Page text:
“I want that toy! That’s the best yoyo! I need it!” Zahava closed her eyes as her son started screaming. She just wished she would open them again and Chaim would be calmly walking down the aisle like the other kids in the supermarket. She knew she shouldn’t have brought him with her to do her Shabbos shopping. But, Chaim was home from school again because he had an argument with his teacher. Well, argument was a little bit of an understatement. Chaim was constantly acting out and Zahava was simply at her wits’ end.
All of her friends were telling her that Chaim was just stubborn and gave her millions of suggestions of how to “nip it in the bud.” But, Zahava wasn’t sure. Every kid acts out once in a while or is stubborn about certain issues, but she thought it was possible that there was something more to Chaim’s behavior.
Is He Just Stubborn?
When I met Chaim a few weeks later, through tests and assessments, we were able to determine that Chaim was suffering from Oppositional Defiant Disorder (ODD). But, parents often ask me about the difference between stubborn children and those with ODD. First, stubbornness is a personality attribute, while ODD is a diagnosis.
Douglas Riley, author of The Defiant Child, discusses how the diagnosis should be “oppositional defiant spectrum” not “disorder.” He says: “Every child and teenager displays oppositional defiant behavior at some point. Some display it to a degree that is more reasonably termed an occasional irritation than a disorder. Others, however, display it with such frequency and intensity that it keeps them in constant trouble with parents, teachers, and legal authorities.”
So, are children with ODD stubborn? Yes, they are. But do all stubborn children have ODD? Most definitely not. Stubborn children know when they have lost the fight and it makes sense to give up. If they realize that there are going to be serious consequences for their stubborn actions, they don’t continue with their stubborn behavior. Those with ODD cannot recognize those serious consequences and will continue regardless of the costs.
Whereas a stubborn child might fixate on the toy or bedtime ritual, a child with ODD has a different focus. Riley writes, “It becomes important to understand what represents a ‘normal’ amount of oppositional behavior and where the boundary of ‘normal’ ends. In general, oppositional children have a drive to defeat adults that assumes absurd proportions. They are as relentless as gravity in their pursuit of proving adults to be wrong, stupid, or both. The dominant thoughts of the oppositional child revolve around defeating anyone’s attempt to exercise authority over him.” Therefore, ODD is a relentless struggle to maintain autonomy and defeat those around them. The goal of the toy or prize is simply the vehicle for defeat.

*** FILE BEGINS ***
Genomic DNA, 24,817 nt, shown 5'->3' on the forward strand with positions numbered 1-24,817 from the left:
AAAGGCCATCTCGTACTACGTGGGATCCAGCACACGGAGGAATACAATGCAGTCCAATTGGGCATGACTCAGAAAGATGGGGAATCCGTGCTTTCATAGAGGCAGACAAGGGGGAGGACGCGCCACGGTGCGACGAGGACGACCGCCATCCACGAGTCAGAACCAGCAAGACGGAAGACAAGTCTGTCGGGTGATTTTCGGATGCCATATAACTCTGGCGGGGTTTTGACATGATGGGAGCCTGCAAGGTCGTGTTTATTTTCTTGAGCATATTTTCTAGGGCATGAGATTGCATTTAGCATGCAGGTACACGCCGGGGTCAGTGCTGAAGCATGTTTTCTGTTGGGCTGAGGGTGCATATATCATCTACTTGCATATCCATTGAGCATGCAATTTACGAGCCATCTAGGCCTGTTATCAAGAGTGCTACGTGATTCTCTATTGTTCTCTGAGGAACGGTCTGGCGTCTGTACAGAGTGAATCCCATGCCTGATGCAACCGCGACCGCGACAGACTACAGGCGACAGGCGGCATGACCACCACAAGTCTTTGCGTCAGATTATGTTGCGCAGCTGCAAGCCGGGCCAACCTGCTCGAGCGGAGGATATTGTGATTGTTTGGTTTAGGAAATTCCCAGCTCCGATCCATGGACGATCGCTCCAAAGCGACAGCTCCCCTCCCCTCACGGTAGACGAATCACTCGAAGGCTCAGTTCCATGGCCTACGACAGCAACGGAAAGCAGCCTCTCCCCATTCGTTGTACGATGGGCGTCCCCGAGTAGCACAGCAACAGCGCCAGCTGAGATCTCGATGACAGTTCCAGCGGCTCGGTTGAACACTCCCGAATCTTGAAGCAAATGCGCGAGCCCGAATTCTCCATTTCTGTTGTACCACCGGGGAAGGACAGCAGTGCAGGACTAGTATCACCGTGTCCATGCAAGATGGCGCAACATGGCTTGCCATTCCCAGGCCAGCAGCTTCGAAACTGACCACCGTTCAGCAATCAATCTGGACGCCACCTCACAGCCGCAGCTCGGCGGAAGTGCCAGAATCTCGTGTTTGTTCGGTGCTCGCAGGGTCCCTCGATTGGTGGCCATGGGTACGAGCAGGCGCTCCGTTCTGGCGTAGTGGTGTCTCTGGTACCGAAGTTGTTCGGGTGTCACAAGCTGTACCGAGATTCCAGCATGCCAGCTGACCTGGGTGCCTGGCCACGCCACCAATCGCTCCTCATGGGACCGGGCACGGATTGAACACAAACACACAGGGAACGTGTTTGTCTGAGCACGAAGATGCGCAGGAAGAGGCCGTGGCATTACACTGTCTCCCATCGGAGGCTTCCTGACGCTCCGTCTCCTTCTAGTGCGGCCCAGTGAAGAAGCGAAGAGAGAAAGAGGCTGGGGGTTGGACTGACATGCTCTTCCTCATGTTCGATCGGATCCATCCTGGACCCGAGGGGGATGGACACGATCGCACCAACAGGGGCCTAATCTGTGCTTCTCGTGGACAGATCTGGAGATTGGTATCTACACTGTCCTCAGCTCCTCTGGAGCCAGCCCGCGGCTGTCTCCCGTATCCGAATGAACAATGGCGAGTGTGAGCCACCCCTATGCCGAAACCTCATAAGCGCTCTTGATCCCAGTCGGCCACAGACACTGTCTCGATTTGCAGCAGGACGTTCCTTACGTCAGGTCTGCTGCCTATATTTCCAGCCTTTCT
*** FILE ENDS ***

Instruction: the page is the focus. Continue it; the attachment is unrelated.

What Exactly Is Oppositional Defiant Disorder?
Because there are so many symptoms of ODD that many “normal” children have, it is more about the intensity and frequency of the symptoms. Walter Mathys and John E. Lochman, the authors of Oppositional Defiant Disorder and Conduct Disorder in Children,list the symptoms of ODD. They also explain that ODD and Conduct Disorder (CD) manifest themselves similarly, but ODD is the label for younger children, while CD is used with teenagers and adults. If a child displays two or more of the following symptoms on a weekly basis, consider talking to a health or educational specialist:
- The child is three or older
- The child has unpredictable outbursts
- The outbursts are set off by the smallest things
- The child attempts to harm self or others
- The child causes extensive property damage to house or items
- The child is unusually active, cannot sustain attention, or is impulsive
- The child’s teachers have voiced concerns about his/her behavior
About the Author: An acclaimed educator and social skills specialist, Mrs. Rifka Schonfeld has served the Jewish community for close to thirty years. She founded and directs the widely acclaimed educational program, SOS, servicing all grade levels in secular as well as Hebrew studies. A kriah and reading specialist, she has given dynamic workshops and has set up reading labs in many schools. In addition, she offers evaluations G.E.D. preparation, social skills training and shidduch coaching, focusing on building self-esteem and self-awareness. She can be reached at 718-382-5437 or at firstname.lastname@example.org.
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